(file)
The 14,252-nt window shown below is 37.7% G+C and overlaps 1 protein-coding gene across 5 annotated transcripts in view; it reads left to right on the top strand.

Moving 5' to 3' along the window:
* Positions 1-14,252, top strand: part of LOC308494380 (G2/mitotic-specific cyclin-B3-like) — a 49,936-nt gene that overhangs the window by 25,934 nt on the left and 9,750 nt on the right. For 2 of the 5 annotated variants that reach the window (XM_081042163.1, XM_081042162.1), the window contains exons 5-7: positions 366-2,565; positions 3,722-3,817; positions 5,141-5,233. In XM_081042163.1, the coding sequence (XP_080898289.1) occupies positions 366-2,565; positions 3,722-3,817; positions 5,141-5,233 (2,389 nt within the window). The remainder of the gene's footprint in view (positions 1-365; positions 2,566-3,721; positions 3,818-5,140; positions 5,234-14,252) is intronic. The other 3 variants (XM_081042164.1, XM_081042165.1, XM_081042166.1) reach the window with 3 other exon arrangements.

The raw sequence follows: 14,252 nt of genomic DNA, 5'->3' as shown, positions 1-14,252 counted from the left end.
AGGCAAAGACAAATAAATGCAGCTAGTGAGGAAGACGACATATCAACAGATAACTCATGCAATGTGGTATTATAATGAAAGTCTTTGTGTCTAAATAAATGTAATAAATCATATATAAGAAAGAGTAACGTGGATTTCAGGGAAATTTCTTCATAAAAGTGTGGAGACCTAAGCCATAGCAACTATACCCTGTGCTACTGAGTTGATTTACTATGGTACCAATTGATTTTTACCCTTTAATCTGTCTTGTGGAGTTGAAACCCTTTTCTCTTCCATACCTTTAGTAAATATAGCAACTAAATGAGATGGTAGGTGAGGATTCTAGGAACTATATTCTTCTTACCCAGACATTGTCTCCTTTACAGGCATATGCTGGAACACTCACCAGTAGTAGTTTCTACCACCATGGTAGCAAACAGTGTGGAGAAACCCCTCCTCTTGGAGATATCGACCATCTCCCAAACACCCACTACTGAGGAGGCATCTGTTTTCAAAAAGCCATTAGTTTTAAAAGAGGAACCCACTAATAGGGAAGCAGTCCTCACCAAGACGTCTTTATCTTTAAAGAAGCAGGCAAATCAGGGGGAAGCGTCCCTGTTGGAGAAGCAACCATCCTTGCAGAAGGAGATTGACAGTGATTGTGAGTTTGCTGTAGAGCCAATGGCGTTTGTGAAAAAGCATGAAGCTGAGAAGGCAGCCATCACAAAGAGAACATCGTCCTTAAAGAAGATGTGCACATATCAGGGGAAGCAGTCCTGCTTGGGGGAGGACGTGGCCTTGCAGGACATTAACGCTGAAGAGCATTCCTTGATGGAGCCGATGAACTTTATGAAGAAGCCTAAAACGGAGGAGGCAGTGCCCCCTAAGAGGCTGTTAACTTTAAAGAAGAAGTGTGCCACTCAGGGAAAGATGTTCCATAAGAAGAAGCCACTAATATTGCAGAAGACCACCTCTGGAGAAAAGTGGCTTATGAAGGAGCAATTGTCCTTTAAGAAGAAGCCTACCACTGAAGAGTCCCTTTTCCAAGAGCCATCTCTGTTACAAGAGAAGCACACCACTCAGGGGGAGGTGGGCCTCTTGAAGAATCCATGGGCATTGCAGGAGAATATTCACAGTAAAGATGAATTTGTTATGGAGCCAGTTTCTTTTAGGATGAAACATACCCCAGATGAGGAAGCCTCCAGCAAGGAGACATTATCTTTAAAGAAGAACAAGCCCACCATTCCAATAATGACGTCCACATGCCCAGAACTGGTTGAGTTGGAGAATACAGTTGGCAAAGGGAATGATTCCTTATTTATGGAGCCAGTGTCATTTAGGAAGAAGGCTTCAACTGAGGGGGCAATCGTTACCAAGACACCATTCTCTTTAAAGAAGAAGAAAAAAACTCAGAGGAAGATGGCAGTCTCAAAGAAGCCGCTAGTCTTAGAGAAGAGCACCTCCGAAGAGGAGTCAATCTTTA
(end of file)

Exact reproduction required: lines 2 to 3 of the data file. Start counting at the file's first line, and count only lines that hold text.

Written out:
Moving 5' to 3' along the window:
* Positions 1-14,252, top strand: part of LOC308494380 (G2/mitotic-specific cyclin-B3-like) — a 49,936-nt gene that overhangs the window by 25,934 nt on the left and 9,750 nt on the right. For 2 of the 5 annotated variants that reach the window (XM_081042163.1, XM_081042162.1), the window contains exons 5-7: positions 366-2,565; positions 3,722-3,817; positions 5,141-5,233. In XM_081042163.1, the coding sequence (XP_080898289.1) occupies positions 366-2,565; positions 3,722-3,817; positions 5,141-5,233 (2,389 nt within the window). The remainder of the gene's footprint in view (positions 1-365; positions 2,566-3,721; positions 3,818-5,140; positions 5,234-14,252) is intronic. The other 3 variants (XM_081042164.1, XM_081042165.1, XM_081042166.1) reach the window with 3 other exon arrangements.